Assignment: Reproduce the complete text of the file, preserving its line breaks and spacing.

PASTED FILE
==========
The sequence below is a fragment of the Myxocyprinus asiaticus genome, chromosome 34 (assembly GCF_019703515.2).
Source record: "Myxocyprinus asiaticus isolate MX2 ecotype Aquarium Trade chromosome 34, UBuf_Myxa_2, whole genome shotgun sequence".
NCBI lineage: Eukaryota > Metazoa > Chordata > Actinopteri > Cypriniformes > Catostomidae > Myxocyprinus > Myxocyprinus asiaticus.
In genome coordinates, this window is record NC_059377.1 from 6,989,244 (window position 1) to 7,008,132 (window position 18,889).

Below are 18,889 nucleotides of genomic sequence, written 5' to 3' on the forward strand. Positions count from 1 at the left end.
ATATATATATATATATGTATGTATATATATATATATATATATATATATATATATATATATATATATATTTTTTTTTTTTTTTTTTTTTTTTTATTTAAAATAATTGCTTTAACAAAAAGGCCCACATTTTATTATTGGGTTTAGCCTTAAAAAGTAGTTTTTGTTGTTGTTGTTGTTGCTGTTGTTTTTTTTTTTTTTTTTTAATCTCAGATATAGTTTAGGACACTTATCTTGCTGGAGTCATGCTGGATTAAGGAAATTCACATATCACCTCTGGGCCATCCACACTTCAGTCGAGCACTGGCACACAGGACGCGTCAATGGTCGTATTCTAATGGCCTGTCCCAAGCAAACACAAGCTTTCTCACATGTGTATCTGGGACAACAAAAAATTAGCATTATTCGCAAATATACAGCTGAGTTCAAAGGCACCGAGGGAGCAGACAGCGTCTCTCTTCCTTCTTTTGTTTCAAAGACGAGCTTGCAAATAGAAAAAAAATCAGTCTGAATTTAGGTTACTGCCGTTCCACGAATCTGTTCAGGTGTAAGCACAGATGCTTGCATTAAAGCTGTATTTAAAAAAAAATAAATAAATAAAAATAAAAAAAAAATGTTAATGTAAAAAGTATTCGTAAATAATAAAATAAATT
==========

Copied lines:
The sequence below is a fragment of the Myxocyprinus asiaticus genome, chromosome 34 (assembly GCF_019703515.2).
Source record: "Myxocyprinus asiaticus isolate MX2 ecotype Aquarium Trade chromosome 34, UBuf_Myxa_2, whole genome shotgun sequence".
NCBI lineage: Eukaryota > Metazoa > Chordata > Actinopteri > Cypriniformes > Catostomidae > Myxocyprinus > Myxocyprinus asiaticus.
In genome coordinates, this window is record NC_059377.1 from 6,989,244 (window position 1) to 7,008,132 (window position 18,889).

Below are 18,889 nucleotides of genomic sequence, written 5' to 3' on the forward strand. Positions count from 1 at the left end.
ATATATATATATATATGTATGTATATATATATATATATATATATATATATATATATATATATATATATTTTTTTTTTTTTTTTTTTTTTTTTATTTAAAATAATTGCTTTAACAAAAAGGCCCACATTTTATTATTGGGTTTAGCCTTAAAAAGTAGTTTTTGTTGTTGTTGTTGTTGCTGTTGTTTTTTTTTTTTTTTTTTAATCTCAGATATAGTTTAGGACACTTATCTTGCTGGAGTCATGCTGGATTAAGGAAATTCACATATCACCTCTGGGCCATCCACACTTCAGTCGAGCACTGGCACACAGGACGCGTCAATGGTCGTATTCTAATGGCCTGTCCCAAGCAAACACAAGCTTTCTCACATGTGTATCTGGGACAACAAAAAATTAGCATTATTCGCAAATATACAGCTGAGTTCAAAGGCACCGAGGGAGCAGACAGCGTCTCTCTTCCTTCTTTTGTTTCAAAGACGAGCTTGCAAATAGAAAAAAAATCAGTCTGAATTTAGGTTACTGCCGTTCCACGAATCTGTTCAGGTGTAAGCACAGATGCTTGCATTAAAGCTGTATTTAAAAAAAAATAAATAAATAAAAATAAAAAAAAAATGTTAATGTAAAAAGTATTCGTAAATAATAAAATAAATT